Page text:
Active learning

Learn actively, memorize effectively: The advantages of active learning

“Active learning” refers to an approach to learning in which the person learning is actively engaged and not just passively absorbing information. It means playing an active role in the acquisition of knowledge and skills by processing and applying the information oneself rather than simply receiving it. Active learning can take place in a variety of ways, for example through discussion, problem solving, practical exercises, self-reflection and feedback. The purpose of active learning is to help you better understand what you learn and retain it in your memory longer.

Does e-learning always count as active learning?

E-learning can be part of active learning, but it depends on how it is designed and how it is used. E-learning can include a variety of methods, from online-only courses to virtual classrooms with interaction and feedback.

If e-learning includes interactive elements such as quizzes, discussions, hands-on exercises and case studies, storytelling, gamification, etc., then it can be part of active learning. This is because it allows learners to process and apply the content themselves, rather than just receive it.

On the other hand, if e-learning consists only of video lectures or presentations where learners merely listen or read, then it may be more of an example of passive learning.

Is e-learning that follows the "passive learning" approach useful?

It is debatable whether e-learning can be used well as “passive learning”. While it is argued that e-learning is a very effective way to deliver information quickly and conveniently, especially for topics that are difficult to understand or that can change quickly. On the other hand, using e-learning as “passive learning” can lead to not processing the information well and not retaining it as well in memory. It can also be more difficult to practice applying knowledge and skills in practical situations and receive feedback.

Active learning vs passive learning in e-learning

It is generally accepted that active learning is usually more effective than passive learning, particularly in understanding, applying, and retaining knowledge and skills. Active learning promotes the learner’s processing and integration of information by allowing them to apply their knowledge, internalize it through storytelling, and reflect on it. This leads to a deeper understanding and better retention of information.

Passive learning methods in e-learning

Methods that are considered “passive learning” in e-learning primarily involve passive information intake. Here are some examples:

Playback of lectures or presentations
Simply play a recording of a lecture or presentation, without interaction or active participation.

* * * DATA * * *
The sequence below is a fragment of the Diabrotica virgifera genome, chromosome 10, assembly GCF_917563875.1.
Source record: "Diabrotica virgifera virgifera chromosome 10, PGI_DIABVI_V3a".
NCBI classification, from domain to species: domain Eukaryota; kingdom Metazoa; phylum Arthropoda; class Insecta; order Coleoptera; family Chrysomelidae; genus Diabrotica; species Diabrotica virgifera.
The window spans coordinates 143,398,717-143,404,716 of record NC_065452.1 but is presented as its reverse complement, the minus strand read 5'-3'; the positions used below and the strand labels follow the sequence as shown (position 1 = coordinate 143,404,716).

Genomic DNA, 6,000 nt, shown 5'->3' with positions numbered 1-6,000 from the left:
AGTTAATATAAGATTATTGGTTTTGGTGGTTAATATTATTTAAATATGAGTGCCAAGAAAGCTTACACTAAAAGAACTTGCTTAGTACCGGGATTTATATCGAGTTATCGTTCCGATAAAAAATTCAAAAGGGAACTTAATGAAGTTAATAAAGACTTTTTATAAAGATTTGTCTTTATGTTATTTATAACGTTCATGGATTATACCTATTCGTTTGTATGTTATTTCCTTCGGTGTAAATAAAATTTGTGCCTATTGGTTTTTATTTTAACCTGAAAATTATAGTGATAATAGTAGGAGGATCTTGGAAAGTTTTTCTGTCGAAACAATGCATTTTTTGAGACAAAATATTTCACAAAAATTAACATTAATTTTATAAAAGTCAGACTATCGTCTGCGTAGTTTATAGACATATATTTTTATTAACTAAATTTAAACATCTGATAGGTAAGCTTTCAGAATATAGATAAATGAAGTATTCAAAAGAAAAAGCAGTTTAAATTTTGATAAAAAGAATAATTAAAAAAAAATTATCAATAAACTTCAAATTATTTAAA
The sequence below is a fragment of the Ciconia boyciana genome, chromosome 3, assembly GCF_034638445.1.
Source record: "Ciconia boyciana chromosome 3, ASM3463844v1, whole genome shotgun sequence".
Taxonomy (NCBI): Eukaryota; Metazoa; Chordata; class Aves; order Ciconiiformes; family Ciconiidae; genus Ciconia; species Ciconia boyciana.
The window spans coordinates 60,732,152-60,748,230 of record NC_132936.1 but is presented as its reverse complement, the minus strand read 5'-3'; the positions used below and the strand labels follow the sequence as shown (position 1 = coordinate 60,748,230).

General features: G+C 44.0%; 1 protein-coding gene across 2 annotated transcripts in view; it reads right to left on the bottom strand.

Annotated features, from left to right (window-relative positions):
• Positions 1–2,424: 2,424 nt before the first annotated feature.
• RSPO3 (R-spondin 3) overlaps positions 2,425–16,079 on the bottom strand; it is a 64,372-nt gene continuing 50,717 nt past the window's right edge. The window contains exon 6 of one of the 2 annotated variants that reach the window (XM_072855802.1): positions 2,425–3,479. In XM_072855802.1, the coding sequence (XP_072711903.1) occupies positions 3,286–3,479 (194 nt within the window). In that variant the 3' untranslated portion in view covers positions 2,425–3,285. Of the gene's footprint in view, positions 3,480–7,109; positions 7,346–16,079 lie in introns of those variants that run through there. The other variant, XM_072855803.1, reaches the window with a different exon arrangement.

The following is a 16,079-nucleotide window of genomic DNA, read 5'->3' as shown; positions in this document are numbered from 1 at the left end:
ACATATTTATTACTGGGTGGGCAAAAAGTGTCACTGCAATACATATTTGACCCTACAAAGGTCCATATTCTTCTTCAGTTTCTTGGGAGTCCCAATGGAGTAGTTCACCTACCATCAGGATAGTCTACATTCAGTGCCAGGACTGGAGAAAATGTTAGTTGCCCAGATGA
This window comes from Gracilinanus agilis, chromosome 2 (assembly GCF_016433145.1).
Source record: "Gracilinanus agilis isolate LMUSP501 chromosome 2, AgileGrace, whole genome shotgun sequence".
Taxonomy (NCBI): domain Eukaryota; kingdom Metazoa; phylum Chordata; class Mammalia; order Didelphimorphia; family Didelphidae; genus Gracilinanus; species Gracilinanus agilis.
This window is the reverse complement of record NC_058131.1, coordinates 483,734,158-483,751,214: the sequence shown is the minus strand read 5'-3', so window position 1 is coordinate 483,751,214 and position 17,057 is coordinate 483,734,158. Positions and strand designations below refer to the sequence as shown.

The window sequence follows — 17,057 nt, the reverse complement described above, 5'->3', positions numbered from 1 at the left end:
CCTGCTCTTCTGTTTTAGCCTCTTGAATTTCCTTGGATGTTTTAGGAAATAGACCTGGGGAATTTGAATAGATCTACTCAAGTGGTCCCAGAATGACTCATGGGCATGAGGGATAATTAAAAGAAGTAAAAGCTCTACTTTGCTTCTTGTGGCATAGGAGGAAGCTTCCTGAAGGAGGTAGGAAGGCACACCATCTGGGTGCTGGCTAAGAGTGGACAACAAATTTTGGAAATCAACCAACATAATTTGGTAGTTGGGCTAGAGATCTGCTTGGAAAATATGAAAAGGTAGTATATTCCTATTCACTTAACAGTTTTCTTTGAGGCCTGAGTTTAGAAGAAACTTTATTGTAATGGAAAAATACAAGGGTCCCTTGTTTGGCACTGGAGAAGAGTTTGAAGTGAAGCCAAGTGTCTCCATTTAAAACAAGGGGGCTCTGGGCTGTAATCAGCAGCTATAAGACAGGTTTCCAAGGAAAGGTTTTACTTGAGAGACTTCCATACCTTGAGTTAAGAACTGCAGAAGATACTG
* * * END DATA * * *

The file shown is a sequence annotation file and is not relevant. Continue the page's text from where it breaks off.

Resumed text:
Reading and exercise books
Easily read textbooks or exercise books online or on paper, with no interactive elements or feedback available.

Multiple choice quizzes
Answering multiple-choice questions, selecting the answer from a given list, without the opportunity to discuss or explain the answers.

Simple information display
Display of information where there is no possibility to actively process or apply the content.

Active learning methods in e-learning

Active learning” includes, in particular, interactive elements that enable learners to actively process and apply the content.

Interactive exercises
Exercises that allow learners to actively apply the content, e.g., hands-on exercises, simulations, games.

Discussions and collaboration
Platforms that allow learners to discuss with others, share ideas, and collaborate on projects.

Project work
Projects that allow learners to actively apply the content by solving a real-world problem or creating a real product.

Feedback and reflection
Feedback systems that allow learners to check and improve their understanding, and platforms that allow them to reflect and think about their learning.

Personalized learning
Adaptive systems that allow learners to tailor their learning to their individual needs and abilities.

Active learning in e-learning thus has many advantages over the passive method. Active learning “forces” learners to actively process and apply content, leading to deeper understanding and retention of information. In addition, interactive elements, such as discussions and project work, can make learning a social and collaborative experience. In addition, adaptive systems that are part of active learning enable a personalized learning environment based on the needs and abilities of each learner. In short, active learning in e-learning is preferable as it provides a more effective and deeper way of learning and allows learners to actively process and apply the content.